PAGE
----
In the second half of the essay, Fisher contrasts the “wounds of class” with the “balm of class”, recognizing the benefit of the belongingness his mother earned from a lifetime of being part of the working class:
In a sense, living there for so many years, the repetitions, the routines, the small talk and the familiar faces, growing up an old in the shadow of that shipyard, in this provincial, working-class world that seemed to us as kids, encouraged to think about a life beyond it, sterile, grey and joyless, was the daily work, the daily investment that is being returned and repaid to her now by the whole town and it has helped immeasurably with her grief.
The wounds of class run deep, but then, as both Lynsey Hanley and Helen Mort have articulated brilliantly, the sense of discomfort at being stranded between classes, particularly at being a working class person in the more rarified echelons of higher education, can also be uncomfortable.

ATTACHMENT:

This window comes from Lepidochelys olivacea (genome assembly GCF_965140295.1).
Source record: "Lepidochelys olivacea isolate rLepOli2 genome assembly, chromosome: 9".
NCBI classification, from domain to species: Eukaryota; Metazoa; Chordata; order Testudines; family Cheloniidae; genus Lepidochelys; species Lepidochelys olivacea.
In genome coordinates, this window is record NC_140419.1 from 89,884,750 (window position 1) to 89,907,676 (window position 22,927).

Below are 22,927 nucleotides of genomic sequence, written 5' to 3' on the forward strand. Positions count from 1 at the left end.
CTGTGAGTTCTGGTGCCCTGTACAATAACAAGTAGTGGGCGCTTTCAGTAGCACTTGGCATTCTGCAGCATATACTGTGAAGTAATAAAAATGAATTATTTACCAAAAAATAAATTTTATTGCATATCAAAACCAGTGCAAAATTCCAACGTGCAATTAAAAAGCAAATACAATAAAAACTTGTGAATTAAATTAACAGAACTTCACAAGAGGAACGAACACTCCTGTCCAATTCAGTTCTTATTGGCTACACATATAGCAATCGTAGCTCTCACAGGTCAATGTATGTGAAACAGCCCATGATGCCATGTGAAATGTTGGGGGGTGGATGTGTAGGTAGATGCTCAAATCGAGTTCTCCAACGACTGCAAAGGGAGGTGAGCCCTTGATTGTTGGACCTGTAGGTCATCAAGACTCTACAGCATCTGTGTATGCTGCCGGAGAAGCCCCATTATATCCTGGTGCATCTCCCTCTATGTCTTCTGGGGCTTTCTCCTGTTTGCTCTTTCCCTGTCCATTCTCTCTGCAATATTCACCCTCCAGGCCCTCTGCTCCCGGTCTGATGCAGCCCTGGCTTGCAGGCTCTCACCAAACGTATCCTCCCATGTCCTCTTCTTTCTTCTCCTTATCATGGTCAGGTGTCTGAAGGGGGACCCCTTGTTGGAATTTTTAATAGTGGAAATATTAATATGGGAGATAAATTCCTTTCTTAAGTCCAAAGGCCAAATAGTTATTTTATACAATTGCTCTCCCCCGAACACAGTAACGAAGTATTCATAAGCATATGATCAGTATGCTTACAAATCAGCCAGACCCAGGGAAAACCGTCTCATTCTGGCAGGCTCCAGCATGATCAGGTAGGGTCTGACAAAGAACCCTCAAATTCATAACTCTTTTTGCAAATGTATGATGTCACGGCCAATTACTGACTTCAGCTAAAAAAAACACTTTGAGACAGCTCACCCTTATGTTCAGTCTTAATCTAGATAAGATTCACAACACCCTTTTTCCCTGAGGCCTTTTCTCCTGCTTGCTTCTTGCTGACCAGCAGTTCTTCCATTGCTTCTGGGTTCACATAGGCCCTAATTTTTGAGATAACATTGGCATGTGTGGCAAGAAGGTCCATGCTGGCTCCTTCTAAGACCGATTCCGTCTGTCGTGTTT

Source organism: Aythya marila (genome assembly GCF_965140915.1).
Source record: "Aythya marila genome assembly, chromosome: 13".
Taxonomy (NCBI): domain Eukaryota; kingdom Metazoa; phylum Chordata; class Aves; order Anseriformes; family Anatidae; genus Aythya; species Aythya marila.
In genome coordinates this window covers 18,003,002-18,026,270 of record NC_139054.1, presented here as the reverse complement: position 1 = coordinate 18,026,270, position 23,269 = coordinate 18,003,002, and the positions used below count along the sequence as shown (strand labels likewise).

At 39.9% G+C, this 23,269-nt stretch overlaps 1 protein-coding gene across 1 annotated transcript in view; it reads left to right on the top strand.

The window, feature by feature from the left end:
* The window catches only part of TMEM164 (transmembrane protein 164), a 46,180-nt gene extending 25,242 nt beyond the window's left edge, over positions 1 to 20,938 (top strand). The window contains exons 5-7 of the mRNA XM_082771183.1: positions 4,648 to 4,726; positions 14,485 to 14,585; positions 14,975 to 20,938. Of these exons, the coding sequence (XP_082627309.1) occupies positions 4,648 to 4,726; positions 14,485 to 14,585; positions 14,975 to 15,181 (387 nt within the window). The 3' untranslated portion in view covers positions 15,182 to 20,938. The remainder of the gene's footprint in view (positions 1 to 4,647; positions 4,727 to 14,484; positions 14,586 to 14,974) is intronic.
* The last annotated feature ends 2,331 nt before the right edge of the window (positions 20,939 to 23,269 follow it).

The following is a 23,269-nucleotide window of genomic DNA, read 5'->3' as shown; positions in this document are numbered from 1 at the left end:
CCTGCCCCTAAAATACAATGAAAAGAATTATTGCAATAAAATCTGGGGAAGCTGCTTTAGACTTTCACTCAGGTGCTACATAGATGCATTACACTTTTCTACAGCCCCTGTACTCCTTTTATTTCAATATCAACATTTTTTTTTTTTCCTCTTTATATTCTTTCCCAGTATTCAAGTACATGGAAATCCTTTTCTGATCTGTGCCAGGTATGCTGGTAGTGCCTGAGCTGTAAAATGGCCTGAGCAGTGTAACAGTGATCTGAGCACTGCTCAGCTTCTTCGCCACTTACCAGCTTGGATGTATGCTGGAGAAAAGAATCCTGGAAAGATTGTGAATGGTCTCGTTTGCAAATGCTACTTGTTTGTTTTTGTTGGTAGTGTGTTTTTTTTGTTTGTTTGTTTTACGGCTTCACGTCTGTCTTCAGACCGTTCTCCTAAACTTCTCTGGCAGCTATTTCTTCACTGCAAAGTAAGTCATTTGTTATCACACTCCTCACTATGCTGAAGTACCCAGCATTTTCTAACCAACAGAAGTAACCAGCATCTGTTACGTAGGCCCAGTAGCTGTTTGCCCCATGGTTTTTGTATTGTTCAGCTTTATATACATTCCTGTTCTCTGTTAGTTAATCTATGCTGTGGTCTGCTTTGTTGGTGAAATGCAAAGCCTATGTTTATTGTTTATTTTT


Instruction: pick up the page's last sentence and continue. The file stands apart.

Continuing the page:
I graduated high school on the good graces of my teachers, since I was too burnt out to attend most of my senior year. I left college for the US Army Infantry after less than a year, with no credits and a string of incomplete classes. A veteran of the first Gulf War, I left the military after 5 years with no transferrable skills and a “General Under Honorable Conditions” discharge (meaning I retained all my benefits except my educational benefits). At the age of 24, I was back to living with my parents in eastern Kentucky, seemingly doomed to a working-class life with no hopes of paying for a higher education.
However, like Fisher and his sister, I somehow managed to “half clamber” out of my class by moving to Seattle, teaching myself how to code, and stumbling into the tech world. Two decades later, sans academic credentials, I work at the University of Washington, holding a position that would require of any other candidate a degree that I don’t have. Of course, I know intellectually that there is no school on the planet teaching the unique set of skills I bring to work every day, but there are still times I feel, emotionally, the imposter.